(Manu Tented Camp) to Manu Center and Tapir Clay lick. We set off downriver at dawn. At this hour chances of encounters are excellent. We return to the Limonal park station, to file our report before leaving the park. After reaching the turbulent union of the Alto Madre de Dios and Manu rivers we will be near the village of Boca Manu. After ninety more minutes downstream we arrive at Manu Center — the exciting final stop of our journey — in time for lunch.
After an early afternoon rest we set off along the “collpa trail”, which will take us to the lodge’s famous Tapir Clay Lick. Here at the most active tapir lick known in all the Amazon, our research has identified from 8-12 individual 600- pound Tapirs who come to this lick to eat clay from under the tree roots around the edge. This unlikely snack absorbs and neutralizes toxins in the vegetarian diet of the Tapir, the largest land animal of Latin America. The lick features a roomy, elevated observation platform 5m/17ft above the forest floor. The platform is equipped with freshly-made-up mattresses with pillows. Each mattress is covered by a roomy mosquito net. The 10-m-long, elevated walkway to the platform is covered with sound-absorbing padding to prevent our footsteps from making noise. This Tapir Experience is unique and exciting because these normally very shy creatures are visible up close, and flash photography is not just permitted, but encouraged.
The hard part for modern city dwellers is to remain still and silent anywhere from 30 minutes to two or more hours. Many prefer to nap until the first Tapir arrives, at which point your guide gently awakens you to watch the Tapir 10-Página 4 de 4
20m/33-66ft) away below the platform. Most people feel that the wait is well worth it in order to have such a high probability of observing the rare and elusive Tapir in its rainforest home. (B,L,D)
the Macaw Clay Lick Project and trail system. Another early start (inevitable on wildlife expeditions), after a delicious breakfast we walk through the forest for some minutes, where we find the Macaw Lick project. The hide provided with individual chairs and a convenient place for cameras and binoculars to a distance of 15 meters. In groups of two and three the scarlet Macaws come flapping in, landing in the treetops as they eye the main stage below. After this we continue walking and exploring on the network of trails surrounding the lodge then we return to the lodge for lunch.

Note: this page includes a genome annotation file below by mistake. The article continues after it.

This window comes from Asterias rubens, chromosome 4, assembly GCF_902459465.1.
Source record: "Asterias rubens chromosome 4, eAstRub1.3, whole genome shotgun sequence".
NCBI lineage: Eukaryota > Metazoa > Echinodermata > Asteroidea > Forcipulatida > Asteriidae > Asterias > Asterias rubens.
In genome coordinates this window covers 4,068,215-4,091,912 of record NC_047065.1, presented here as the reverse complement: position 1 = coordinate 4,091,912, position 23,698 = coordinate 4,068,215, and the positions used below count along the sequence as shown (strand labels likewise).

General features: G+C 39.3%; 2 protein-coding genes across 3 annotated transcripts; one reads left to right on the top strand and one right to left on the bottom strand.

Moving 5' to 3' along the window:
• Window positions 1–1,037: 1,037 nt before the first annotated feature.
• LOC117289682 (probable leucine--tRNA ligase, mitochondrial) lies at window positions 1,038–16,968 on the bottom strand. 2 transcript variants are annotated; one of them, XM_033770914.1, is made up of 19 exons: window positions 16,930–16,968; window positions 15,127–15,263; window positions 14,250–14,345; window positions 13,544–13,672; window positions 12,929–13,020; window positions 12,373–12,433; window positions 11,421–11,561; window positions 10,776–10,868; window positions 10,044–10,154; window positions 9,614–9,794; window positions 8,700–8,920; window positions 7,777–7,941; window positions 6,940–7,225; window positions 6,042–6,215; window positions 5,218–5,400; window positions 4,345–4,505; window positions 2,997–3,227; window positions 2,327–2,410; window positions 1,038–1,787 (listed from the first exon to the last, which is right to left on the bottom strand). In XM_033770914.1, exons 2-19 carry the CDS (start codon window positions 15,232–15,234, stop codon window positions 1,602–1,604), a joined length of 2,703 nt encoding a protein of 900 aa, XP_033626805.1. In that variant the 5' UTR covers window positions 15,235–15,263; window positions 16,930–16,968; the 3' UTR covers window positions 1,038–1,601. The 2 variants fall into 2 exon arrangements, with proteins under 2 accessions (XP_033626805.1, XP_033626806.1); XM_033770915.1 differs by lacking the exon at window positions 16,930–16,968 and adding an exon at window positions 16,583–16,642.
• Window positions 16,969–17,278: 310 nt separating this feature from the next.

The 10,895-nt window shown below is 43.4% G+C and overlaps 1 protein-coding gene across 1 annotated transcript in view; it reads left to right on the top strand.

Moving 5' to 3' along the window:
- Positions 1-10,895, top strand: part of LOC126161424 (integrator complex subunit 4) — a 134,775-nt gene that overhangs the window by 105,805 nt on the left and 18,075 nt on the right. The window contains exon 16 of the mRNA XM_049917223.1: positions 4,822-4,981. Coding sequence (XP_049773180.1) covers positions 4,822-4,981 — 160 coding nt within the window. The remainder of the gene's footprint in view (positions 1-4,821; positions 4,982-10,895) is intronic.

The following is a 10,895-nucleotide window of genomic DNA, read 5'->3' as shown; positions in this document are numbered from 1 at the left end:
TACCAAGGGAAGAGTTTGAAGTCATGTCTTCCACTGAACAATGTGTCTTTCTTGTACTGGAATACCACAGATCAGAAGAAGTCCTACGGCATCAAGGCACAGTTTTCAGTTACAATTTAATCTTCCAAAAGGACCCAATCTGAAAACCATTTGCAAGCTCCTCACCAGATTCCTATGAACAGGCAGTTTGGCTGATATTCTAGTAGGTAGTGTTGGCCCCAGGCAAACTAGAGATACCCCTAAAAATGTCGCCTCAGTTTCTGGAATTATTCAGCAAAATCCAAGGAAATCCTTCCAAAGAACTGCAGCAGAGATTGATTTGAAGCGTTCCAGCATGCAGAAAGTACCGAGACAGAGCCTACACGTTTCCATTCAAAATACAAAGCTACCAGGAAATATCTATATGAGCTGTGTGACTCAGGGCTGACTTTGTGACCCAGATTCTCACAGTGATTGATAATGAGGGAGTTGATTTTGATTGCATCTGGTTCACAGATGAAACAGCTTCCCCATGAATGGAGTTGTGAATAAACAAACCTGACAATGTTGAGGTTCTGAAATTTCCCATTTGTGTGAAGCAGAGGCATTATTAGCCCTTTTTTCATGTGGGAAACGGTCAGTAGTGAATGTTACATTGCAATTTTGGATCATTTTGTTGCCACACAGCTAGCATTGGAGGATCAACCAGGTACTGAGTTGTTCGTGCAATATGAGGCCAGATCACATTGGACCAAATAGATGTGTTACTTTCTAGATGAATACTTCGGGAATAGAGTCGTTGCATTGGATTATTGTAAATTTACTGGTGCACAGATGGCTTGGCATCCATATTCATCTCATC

Later, we continue to explore and discover the rainforest, its lore and plant life, on the network of trails surrounding the lodge, arriving in the late afternoon at our 34m/112ft Canopy Tower. On its platform we witness the frantic rush-hour activity of twilight in the rainforest canopy, before night closes in. This evening, from the late afternoon until after Dinner, we offer an opportunity to search for caiman and other nocturnal life along the riverbank by boat, if the level of river allows it. (B/L/D)
We leave our lodge very early on the two-hour and a half return boat trip downstream to the Colorado Village. Depending upon the time we must be in Puerto Maldonado, the breakfast will be served at the lodge or on the boat while you enjoying early morning wildlife activity as we go, of course this is a perfect time to take advantage of valuable early morning wildlife activity along the river, in additions this journey allows us to see several lowland native settlements and gold miners digging and panning gold along the banks of the Madre de Dios River. We will stop in the far-west type gold-mining town of Colorado to start our overland journey to Puerto Carlos for 45 minutes, then you will cross the Inambari River for 15 minutes boat trip to Santa Rosa, finally a van or bus will drive us in approximately two-hours and a half to the airport in Puerto Maldonado City, here you fly by a commercial airplane to Cusco , with this assistance your jungle adventure ends… (B)
• Please note that the program may vary slightly so as to maximize your wildlife sightings, depending on the reports of our researchers and experienced naturalist guides based at the lodge.
• There is an additional service to visit Tambo Blanquillo Macaw clay lick with an extra cost, if you are interested in this service, please inform us previous your trip to do the arrangements.
• We strongly recommend read your PRE-DEPARTURE INFORMATION program.
• Our staff can be contacted 24 hours a day on